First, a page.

There are caveats.
“Sotrovimab should be administered in a setting where severe hypersensitivity reactions, such as anaphylaxis, can be managed,” states the NIH guidelines “Patients should be monitored during the infusion and observed for at least 1 hour after infusion.”
Meanwhile, “because remdesivir requires IV infusion for 3 consecutive days, there may be logistical constraints to administering remdesivir in many settings,” the updated NIH guidelines state.
The last option the panel recommends is Molnupiravir, which it says “should only be administered when the other 3 options are either not available or cannot be used.”
Meanwhile, the FDA stated that monoclonal antibody treatments are unlikely to be effective against Omicron and wants to spare patients the risk of side effects such as injection site soreness or allergic reactions. The agency stated that it “revised the authorizations for two monoclonal antibody treatments—bamlanivimab and etesevimab (administered together) and REGEN-COV (casirivimab and imdevimab)—to limit their use to only when the patient is likely to have been infected with or exposed to a variant that is susceptible to these treatments.”
Again, though, testing matters.
Yale Medicine reports that “since the virus is new, all the tests are also new, meaning we have neither a long track record of comparing results, nor a true gold-standard test yet. Furthermore, with each new variant, new questions arise. Recently, there has been discussion about whether throat swabs or saliva samples are better at detecting Omicron compared to the more mainstream method of nasal swabs—or if rapid tests are less effective at detecting Omicron.”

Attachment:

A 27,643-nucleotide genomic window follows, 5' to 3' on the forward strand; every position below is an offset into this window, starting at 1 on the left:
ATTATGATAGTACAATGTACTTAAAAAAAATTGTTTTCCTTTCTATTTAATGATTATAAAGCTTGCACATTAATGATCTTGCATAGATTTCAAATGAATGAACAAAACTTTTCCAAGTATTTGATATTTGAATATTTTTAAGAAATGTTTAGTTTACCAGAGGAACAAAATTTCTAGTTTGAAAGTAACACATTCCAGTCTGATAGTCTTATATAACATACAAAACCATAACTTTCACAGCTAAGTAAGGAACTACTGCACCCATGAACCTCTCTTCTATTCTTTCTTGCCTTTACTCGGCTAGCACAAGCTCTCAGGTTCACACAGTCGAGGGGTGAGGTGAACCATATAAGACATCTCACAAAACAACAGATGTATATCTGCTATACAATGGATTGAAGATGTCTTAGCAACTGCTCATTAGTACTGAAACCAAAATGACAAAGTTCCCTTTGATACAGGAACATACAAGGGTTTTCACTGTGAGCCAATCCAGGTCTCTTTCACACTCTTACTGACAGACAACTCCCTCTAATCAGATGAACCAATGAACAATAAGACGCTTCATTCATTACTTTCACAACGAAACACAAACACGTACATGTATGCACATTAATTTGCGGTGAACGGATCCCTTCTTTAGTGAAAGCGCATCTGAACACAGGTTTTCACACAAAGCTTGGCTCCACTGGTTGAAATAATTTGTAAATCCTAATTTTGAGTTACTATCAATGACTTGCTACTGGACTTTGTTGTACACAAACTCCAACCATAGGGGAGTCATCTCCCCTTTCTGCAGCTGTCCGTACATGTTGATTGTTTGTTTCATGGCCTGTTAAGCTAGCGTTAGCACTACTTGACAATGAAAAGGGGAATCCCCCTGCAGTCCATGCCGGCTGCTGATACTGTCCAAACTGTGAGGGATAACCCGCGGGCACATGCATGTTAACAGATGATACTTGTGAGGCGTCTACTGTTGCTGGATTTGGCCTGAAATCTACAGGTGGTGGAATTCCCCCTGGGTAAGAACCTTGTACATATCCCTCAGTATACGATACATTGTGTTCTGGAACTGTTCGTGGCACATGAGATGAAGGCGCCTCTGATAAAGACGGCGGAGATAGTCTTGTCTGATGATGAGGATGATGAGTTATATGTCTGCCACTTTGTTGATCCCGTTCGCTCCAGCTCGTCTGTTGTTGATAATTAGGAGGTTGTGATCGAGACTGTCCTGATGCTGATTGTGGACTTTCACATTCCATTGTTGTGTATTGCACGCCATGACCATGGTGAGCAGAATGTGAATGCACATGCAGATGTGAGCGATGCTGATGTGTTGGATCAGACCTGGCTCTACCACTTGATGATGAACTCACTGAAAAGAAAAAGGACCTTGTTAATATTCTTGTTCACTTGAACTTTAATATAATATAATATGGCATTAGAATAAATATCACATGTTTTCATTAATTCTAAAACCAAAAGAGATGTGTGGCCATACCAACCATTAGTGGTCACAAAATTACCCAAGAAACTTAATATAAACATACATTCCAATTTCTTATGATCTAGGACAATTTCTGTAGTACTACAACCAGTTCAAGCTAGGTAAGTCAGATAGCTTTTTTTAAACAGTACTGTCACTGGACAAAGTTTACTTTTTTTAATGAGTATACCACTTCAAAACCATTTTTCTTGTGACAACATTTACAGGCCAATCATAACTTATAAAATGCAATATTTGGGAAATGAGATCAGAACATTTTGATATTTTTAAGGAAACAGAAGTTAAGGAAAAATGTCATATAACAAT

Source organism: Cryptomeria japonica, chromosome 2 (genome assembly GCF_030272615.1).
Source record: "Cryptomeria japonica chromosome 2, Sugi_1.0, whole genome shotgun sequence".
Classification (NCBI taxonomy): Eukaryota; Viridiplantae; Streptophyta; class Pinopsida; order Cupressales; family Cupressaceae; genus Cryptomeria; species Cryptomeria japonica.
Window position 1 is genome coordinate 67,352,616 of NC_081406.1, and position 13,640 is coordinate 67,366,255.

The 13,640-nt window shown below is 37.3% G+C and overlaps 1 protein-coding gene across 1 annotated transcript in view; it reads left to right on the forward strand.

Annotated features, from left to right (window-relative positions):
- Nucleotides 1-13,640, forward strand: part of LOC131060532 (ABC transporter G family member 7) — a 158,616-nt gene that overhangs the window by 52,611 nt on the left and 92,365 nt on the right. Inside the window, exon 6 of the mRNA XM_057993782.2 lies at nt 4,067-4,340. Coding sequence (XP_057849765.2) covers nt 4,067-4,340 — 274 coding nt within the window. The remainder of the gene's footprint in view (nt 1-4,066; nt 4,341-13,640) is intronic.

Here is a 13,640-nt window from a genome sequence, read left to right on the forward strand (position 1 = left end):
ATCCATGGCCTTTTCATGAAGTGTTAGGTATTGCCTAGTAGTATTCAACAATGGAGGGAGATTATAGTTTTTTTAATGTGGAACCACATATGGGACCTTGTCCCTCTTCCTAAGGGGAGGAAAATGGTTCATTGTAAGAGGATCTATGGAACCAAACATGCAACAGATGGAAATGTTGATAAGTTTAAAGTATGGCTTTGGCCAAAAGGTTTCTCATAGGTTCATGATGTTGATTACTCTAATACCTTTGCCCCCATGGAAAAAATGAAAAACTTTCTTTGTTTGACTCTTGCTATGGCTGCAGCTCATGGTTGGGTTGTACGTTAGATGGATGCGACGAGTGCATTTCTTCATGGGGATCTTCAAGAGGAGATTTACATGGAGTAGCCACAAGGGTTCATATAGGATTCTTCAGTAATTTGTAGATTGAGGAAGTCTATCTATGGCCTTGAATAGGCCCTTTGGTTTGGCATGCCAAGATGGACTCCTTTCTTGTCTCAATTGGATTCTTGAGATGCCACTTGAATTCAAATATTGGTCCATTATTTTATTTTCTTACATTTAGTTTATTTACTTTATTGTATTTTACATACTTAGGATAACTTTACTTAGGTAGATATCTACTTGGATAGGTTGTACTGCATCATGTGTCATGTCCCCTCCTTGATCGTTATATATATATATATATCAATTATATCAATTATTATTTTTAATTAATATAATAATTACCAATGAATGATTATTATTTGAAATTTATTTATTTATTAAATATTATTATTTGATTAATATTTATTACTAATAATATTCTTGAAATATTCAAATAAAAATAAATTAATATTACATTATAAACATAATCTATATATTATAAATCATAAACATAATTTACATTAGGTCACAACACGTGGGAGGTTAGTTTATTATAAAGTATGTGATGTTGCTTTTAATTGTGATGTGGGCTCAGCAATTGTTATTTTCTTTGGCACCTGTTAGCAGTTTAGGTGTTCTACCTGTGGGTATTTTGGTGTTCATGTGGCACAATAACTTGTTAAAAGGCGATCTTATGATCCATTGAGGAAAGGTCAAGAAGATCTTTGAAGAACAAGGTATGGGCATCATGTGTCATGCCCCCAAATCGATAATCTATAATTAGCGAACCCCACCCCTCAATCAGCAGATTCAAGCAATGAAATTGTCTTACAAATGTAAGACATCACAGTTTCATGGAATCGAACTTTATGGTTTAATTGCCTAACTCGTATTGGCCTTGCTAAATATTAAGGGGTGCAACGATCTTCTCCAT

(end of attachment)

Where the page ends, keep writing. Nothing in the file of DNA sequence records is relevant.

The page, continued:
Leana Wen, MD, an emergency physician and a professor at George Washington University, tells Axios that “early treatment depends on early testing, which means that people need to have access to reliable testing right after they start developing symptoms. The test has to come back ideally the same day, and there needs to be clear guidelines about what tests are acceptable.”
Saunders says that it will be interesting to see the “effect that at-home antigen tests have on our interpretation of this and future surges, as well as how infection preventionists respond to at-home antigen tests in staff and patients.”
ICT® EAB member Linda Spaulding RN-BC, CIC, CHEC, CHOP, says that the “role IPs might play is to monitor whether or not the doctors are ordering the medication, and just watching from a distance for any adverse reactions. The doctors and pharmacists will have to review the patient’s medical history to be sure they don’t have contraindications for taking the medication.”
In addition, says Spaulding, infection prevention consultants would possibly advise long-term care facilities to use the medications in a outbreak situation.